Acute Respiratory Distress Syndrome

What is it?

Acute respiratory distress syndrome is the sudden failure of the respiratory system, or breathing.  It can occur in anyone who is critically ill with a different illness or who is suffering from major injuries.  Most people who develop this syndrome are already being hospitalized for something else. The most common symptoms people experience are quick breathing, low levels of blood oxygen, and trouble getting enough air when breathing.

Acute Respiratory Distress Syndrome

Acute respiratory distress syndrome can be life-threatening as the proper amount of oxygen is necessary to maintain body function.  Your body relies on oxygen, and oxygen-rich blood for organs to function properly and efficiently.   Without this distribution of oxygen from the lungs, the organs can begin to shut down. In acute respiratory distress syndrome, the blood vessels within the lungs, leak more than normal amount of fluid into the air sacs where oxygen exchange occurs.  This excess fluid prevents the lungs from filling with air and transferring oxygen into the blood stream.

This syndrome can create permanent lung damage for some sufferers, while others may recover completely with little to no permanent damage.   Luckily for those who are afflicted by acute respiratory distress syndrome, treatment has greatly improved over recent years and survival rates are increased compared to the past.

Acute Respiratory Distress Syndrome Quick Facts:


·         Difficulty breathing

·         Rapid breathing

·         Severe shortness of breath

·         Low blood pressure

·         Confusion

·         Extreme fatigue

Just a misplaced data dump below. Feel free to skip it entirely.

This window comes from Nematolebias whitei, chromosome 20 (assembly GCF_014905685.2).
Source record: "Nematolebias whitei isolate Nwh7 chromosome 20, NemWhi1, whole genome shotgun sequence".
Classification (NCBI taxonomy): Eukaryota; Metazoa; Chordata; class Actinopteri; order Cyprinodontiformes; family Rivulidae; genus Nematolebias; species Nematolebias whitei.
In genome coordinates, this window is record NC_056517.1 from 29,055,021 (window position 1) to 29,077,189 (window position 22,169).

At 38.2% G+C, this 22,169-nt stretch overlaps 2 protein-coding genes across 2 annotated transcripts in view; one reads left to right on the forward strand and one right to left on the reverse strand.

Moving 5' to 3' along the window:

·         Organ failure


·         Approximately 190,000 Americans are affected by ARDS annually.

·         Up to 30% of ARDS cases can be fatal.

o   20 years ago the death rate was 50%-70%

·         More fatal for patients who develop syndrome because of sepsis, compared to trauma or lung infection.

·         Lung function can return to normal or near normal within a few month for most people.

·         Possibility of lasting lung damage.


·         Sepsis

·         Trauma

·         Pneumonia/Lung infection

·         Blood transfusions

·         Inhaling harmful smoke

·         Inhaling vomit into lungs

·         Inhaling salt water

·         Narcotics

·         Sedatives


Diagnosis and treatment:

If you suspect you are suffering from acute respiratory distress syndrome, a clinician with listen for abnormalities in breathing, heart rate, and excess body fluid.  They may run a serious of tests to try to conclude if there is fluid in the lungs or if some other type of illness may be causing the breathing problems.

Medical tests include:

·         Arterial blood gas test: checks the oxygen level in blood

·         Chest x-ray: checks for extra fluid in lungs

·         Blood tests: to check for infection that may be causing respiratory syndrome

·         CT scan: can check for abnormalities in the lungs

·         Cardiac tests: Analyze and examine for heart failure which can cause fluid in the lungs. 

There is no specific treatment for this syndrome, but typical management occurs through the use of oxygen supplementation or therapy.  This might mean breathing assistance with mechanical ventilation, or transfusing oxygenated blood into the patient. 

Some other treatments may include:

·         Oxygen tubes through the nose or through a mask

·         Oxygen through a breathing tube, and ventilator

·         IV fluids to improve blood flow and to provide nutrition to the bodily organs

·         Medicine to prevent and treat infections and manage pain